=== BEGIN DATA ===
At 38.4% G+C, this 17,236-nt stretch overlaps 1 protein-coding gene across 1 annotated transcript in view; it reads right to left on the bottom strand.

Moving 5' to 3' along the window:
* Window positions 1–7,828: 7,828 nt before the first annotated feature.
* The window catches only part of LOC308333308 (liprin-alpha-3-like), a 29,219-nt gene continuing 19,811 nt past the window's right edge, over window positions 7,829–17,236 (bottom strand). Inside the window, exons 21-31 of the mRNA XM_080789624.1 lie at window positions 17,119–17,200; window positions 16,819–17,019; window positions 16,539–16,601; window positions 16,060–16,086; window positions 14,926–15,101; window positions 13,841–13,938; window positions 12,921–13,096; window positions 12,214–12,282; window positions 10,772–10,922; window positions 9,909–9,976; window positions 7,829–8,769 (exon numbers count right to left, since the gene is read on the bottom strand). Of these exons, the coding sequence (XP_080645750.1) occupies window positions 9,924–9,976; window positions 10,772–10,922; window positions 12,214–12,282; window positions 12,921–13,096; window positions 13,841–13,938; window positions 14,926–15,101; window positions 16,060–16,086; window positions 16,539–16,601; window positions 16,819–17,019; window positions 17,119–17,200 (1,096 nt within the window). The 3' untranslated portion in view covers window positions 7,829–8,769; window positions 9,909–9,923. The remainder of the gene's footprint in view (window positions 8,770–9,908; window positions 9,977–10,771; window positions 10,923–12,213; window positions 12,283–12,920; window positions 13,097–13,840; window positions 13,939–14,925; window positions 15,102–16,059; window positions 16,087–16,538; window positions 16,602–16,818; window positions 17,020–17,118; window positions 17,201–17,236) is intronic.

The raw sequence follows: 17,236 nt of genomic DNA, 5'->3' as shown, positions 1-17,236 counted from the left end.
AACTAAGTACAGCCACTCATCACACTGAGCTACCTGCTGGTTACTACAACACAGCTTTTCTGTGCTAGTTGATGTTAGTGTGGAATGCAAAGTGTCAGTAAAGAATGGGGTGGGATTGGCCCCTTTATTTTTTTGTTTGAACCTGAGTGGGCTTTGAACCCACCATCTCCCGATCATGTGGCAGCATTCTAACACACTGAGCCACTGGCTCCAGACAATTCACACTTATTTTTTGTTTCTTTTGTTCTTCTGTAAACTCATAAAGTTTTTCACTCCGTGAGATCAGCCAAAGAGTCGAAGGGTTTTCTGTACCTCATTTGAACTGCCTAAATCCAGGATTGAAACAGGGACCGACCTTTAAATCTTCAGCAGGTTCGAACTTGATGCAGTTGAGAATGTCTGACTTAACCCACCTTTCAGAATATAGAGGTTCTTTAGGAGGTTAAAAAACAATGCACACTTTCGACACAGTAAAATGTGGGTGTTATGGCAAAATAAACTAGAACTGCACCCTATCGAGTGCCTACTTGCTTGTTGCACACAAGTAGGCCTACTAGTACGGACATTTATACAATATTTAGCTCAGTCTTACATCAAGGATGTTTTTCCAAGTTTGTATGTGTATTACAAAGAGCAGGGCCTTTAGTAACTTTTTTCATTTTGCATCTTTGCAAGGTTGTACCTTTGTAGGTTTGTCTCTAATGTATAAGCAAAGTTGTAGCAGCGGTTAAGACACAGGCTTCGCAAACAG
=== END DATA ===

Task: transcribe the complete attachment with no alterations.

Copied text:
At 38.4% G+C, this 17,236-nt stretch overlaps 1 protein-coding gene across 1 annotated transcript in view; it reads right to left on the bottom strand.

Moving 5' to 3' along the window:
* Window positions 1–7,828: 7,828 nt before the first annotated feature.
* The window catches only part of LOC308333308 (liprin-alpha-3-like), a 29,219-nt gene continuing 19,811 nt past the window's right edge, over window positions 7,829–17,236 (bottom strand). Inside the window, exons 21-31 of the mRNA XM_080789624.1 lie at window positions 17,119–17,200; window positions 16,819–17,019; window positions 16,539–16,601; window positions 16,060–16,086; window positions 14,926–15,101; window positions 13,841–13,938; window positions 12,921–13,096; window positions 12,214–12,282; window positions 10,772–10,922; window positions 9,909–9,976; window positions 7,829–8,769 (exon numbers count right to left, since the gene is read on the bottom strand). Of these exons, the coding sequence (XP_080645750.1) occupies window positions 9,924–9,976; window positions 10,772–10,922; window positions 12,214–12,282; window positions 12,921–13,096; window positions 13,841–13,938; window positions 14,926–15,101; window positions 16,060–16,086; window positions 16,539–16,601; window positions 16,819–17,019; window positions 17,119–17,200 (1,096 nt within the window). The 3' untranslated portion in view covers window positions 7,829–8,769; window positions 9,909–9,923. The remainder of the gene's footprint in view (window positions 8,770–9,908; window positions 9,977–10,771; window positions 10,923–12,213; window positions 12,283–12,920; window positions 13,097–13,840; window positions 13,939–14,925; window positions 15,102–16,059; window positions 16,087–16,538; window positions 16,602–16,818; window positions 17,020–17,118; window positions 17,201–17,236) is intronic.

The raw sequence follows: 17,236 nt of genomic DNA, 5'->3' as shown, positions 1-17,236 counted from the left end.
AACTAAGTACAGCCACTCATCACACTGAGCTACCTGCTGGTTACTACAACACAGCTTTTCTGTGCTAGTTGATGTTAGTGTGGAATGCAAAGTGTCAGTAAAGAATGGGGTGGGATTGGCCCCTTTATTTTTTTGTTTGAACCTGAGTGGGCTTTGAACCCACCATCTCCCGATCATGTGGCAGCATTCTAACACACTGAGCCACTGGCTCCAGACAATTCACACTTATTTTTTGTTTCTTTTGTTCTTCTGTAAACTCATAAAGTTTTTCACTCCGTGAGATCAGCCAAAGAGTCGAAGGGTTTTCTGTACCTCATTTGAACTGCCTAAATCCAGGATTGAAACAGGGACCGACCTTTAAATCTTCAGCAGGTTCGAACTTGATGCAGTTGAGAATGTCTGACTTAACCCACCTTTCAGAATATAGAGGTTCTTTAGGAGGTTAAAAAACAATGCACACTTTCGACACAGTAAAATGTGGGTGTTATGGCAAAATAAACTAGAACTGCACCCTATCGAGTGCCTACTTGCTTGTTGCACACAAGTAGGCCTACTAGTACGGACATTTATACAATATTTAGCTCAGTCTTACATCAAGGATGTTTTTCCAAGTTTGTATGTGTATTACAAAGAGCAGGGCCTTTAGTAACTTTTTTCATTTTGCATCTTTGCAAGGTTGTACCTTTGTAGGTTTGTCTCTAATGTATAAGCAAAGTTGTAGCAGCGGTTAAGACACAGGCTTCGCAAACAG